She warned: “The bad situation will only get worse unless an immediate solution is reached.”

Hamad Hassan, Lebanon’s health minister and a representative of Hezbollah in the caretaker government, announced the “granting of four emergency permissions to licensed pharmaceutical companies to import medicine, to compensate for shortages.”

Recent developments in Lebanon have slowed the latest attempts to form a new government. Prime Minister-designate Najib Mikati said his efforts to achieve this will continue. This came after Aoun complained that unnamed parties were seeking to delay the process and force Mikati to resign.

 


France’s Macron says hoping for progress on Lebanon ‘within next hours’

France’s Macron says hoping for progress on Lebanon ‘within next hours’
Updated 6 sec ago

France’s Macron says hoping for progress on Lebanon ‘within next hours’

France’s Macron says hoping for progress on Lebanon ‘within next hours’
PARIS: French President Emmanuel Macron said on Friday he hoped there would be progress on the Lebanon crisis in the next hours.
“We will do all we can to re-engage the Gulf regions for the benefit of Lebanon... I hope the coming hours will allow us to make progress.” Macron said during a visit to the United Arab Emirates.
Lebanon is facing a diplomatic crisis with Gulf states, spurred by a minister’s critical comments about the Saudi Arabia-led intervention in Yemen that prompted Riyadh, Bahrain and Kuwait to expel Lebanon’s top diplomats and recall their own envoys. The UAE withdrew its envoys.

US critics of Israel face challenges in redrawn Congress districts

US critics of Israel face challenges in redrawn Congress districts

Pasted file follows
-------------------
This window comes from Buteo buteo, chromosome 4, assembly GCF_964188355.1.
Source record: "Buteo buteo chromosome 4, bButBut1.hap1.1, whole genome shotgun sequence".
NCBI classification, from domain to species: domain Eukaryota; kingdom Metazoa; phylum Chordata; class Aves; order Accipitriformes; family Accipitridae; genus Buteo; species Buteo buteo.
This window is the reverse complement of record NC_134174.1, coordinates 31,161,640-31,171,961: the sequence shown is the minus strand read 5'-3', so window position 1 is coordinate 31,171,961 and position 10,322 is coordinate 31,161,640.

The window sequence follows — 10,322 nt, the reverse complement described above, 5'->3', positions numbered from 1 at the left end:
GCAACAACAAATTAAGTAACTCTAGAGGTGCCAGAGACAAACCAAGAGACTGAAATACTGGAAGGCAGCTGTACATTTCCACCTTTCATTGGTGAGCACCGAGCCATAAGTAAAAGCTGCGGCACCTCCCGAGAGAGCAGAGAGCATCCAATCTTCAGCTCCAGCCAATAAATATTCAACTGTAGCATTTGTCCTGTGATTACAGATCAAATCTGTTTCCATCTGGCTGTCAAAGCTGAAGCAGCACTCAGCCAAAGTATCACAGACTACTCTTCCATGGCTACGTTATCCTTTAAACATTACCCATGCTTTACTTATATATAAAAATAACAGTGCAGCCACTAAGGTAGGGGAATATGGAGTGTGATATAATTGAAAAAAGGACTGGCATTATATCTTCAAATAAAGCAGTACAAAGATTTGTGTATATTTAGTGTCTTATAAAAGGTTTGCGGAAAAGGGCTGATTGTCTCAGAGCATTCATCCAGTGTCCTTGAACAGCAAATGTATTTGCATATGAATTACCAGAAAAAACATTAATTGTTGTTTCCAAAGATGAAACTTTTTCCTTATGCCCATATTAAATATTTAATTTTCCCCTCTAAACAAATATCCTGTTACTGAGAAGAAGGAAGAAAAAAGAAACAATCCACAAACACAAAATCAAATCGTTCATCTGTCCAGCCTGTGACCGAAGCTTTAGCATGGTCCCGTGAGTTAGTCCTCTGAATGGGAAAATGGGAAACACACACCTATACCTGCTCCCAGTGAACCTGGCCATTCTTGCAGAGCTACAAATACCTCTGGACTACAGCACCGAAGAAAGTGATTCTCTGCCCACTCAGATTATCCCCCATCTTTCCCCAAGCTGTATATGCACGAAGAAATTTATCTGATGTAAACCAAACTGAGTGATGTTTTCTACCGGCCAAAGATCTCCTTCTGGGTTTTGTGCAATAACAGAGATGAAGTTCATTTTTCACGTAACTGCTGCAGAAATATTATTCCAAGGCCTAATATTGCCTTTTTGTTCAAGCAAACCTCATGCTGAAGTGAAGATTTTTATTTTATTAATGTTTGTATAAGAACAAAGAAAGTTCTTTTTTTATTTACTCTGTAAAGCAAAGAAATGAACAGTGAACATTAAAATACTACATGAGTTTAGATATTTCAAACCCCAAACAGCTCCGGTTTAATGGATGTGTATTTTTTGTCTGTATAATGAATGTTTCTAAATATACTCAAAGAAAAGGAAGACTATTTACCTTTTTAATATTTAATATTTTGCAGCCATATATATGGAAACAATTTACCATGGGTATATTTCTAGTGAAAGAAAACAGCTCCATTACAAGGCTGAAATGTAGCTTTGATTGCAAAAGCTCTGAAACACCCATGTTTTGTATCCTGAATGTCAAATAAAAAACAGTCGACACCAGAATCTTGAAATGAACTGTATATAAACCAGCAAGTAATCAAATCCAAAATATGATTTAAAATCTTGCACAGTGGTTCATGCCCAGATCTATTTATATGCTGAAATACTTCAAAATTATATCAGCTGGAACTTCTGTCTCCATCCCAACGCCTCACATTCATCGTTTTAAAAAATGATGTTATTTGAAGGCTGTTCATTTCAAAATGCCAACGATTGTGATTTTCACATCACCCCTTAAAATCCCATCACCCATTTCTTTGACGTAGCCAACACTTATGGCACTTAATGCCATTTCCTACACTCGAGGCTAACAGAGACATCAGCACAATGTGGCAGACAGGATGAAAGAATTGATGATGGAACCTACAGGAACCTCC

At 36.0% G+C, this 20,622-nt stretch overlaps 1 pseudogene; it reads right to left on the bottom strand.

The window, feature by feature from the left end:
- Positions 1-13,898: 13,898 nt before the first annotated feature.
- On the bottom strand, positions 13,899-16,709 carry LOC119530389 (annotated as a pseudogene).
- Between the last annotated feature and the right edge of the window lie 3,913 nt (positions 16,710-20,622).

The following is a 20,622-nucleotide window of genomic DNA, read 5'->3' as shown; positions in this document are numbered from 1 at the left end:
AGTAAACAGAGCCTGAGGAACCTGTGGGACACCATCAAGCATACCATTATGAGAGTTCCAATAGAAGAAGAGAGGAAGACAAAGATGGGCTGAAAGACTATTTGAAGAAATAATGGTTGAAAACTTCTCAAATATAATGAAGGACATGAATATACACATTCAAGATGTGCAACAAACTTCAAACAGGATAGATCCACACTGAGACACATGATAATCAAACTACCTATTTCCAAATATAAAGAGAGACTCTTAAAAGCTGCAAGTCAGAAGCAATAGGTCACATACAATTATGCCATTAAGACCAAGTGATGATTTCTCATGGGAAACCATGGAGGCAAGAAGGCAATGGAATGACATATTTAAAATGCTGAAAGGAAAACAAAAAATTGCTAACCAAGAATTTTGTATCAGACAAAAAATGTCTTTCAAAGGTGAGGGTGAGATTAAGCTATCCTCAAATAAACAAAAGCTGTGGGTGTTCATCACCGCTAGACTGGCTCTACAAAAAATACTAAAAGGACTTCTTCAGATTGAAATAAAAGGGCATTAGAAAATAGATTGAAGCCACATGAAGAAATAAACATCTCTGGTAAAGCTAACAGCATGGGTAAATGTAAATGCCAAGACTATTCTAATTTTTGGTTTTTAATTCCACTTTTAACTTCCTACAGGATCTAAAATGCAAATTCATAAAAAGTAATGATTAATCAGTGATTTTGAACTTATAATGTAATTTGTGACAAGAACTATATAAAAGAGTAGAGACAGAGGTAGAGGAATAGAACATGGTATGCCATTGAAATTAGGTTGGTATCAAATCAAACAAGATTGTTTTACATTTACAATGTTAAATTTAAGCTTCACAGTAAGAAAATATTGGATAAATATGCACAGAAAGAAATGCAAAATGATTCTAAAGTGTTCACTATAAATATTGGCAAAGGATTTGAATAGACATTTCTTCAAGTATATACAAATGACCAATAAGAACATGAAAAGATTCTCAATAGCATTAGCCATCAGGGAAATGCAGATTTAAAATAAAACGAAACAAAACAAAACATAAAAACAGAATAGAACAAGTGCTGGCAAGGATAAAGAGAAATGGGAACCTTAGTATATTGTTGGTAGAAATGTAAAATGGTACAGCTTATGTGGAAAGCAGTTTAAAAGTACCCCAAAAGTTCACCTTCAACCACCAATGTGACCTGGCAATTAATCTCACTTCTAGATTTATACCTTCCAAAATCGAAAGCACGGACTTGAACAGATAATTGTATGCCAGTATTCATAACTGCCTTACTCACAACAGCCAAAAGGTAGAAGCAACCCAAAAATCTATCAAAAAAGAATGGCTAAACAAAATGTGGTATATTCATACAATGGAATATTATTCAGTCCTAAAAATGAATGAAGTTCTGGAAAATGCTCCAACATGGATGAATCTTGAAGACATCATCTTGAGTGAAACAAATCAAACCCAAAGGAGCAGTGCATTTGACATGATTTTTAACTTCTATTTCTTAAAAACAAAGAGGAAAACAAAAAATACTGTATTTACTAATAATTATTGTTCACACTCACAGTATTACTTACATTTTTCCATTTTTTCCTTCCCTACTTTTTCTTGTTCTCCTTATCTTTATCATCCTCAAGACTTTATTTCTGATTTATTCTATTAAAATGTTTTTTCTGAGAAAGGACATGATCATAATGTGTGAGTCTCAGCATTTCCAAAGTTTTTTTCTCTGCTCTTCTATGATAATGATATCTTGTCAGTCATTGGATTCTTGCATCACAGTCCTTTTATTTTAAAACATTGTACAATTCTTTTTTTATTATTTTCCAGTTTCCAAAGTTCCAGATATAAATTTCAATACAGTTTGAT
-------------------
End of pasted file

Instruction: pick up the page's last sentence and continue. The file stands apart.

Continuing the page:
Updated 03 December 2021

US critics of Israel face challenges in redrawn Congress districts

US critics of Israel face challenges in redrawn Congress districts
  • Planned changes to district boundaries could affect nine members of Congress who have a record of voicing support on Palestinian issues

CHICAGO: Nine members of Congress who have been vocal critics of Israel’s policies towards the Palestinians could face tougher re-election campaigns as a result of their districts being redrawn, an analysis by Arab News shows.

Every 10 years, the dominant political parties in many states re-draw district boundaries based on demographic data provided by the US Census, which does not count Arab and Muslim Americans as a separate category.

Where population shifts have led to proposed boundary changes, incumbents may be forced to stand in new districts. That’s the challenge facing Illinois representative Marie Newman, who won election in 2020 in the 3rd Congressional District, which has the largest concentration of Palestinian American voters.

Newman has chosen to face-off with Sean Casten, who is very strong on climate change, in the new 6th District rather than stand against Jesus “Chuy” Garcia, who is one of only two Hispanic congress members in Illinois, in the 4th District. Casten is a strong supporter of Israel and silent on Israeli violence against Palestinians, while Garcia has often joined Newman to support pro-Palestinian legislation, including voting against a bill giving Israel $1 billion for its Iron Dome defense system last September.

“Rep. Newman was supportive of the push to create a second congressional district of Latino influence and understood that doing so would mean the need to shift boundary lines of existing CDs in the Chicagoland area,” Newman campaign spokesperson Ben Hardin said.

Describing the challenges as “inevitable,” Hardin said: “Representative Newman is grateful … to have the support of so many people here in Chicago’s southwest side and in the south and west suburbs, including a strong coalition of supporters from the Arab and Muslim American community.”

The new Illinois district map was approved by Illinois Gov. J.B. Pritzker, one of Israel’s strongest advocates, in November. Pritzker aroused anger among Arab Americans after refusing to apologize for disparaging remarks he made in a 1998 congressional race in which he accused a rival of accepting money from a Muslim group that Pritzker asserted supported terrorists.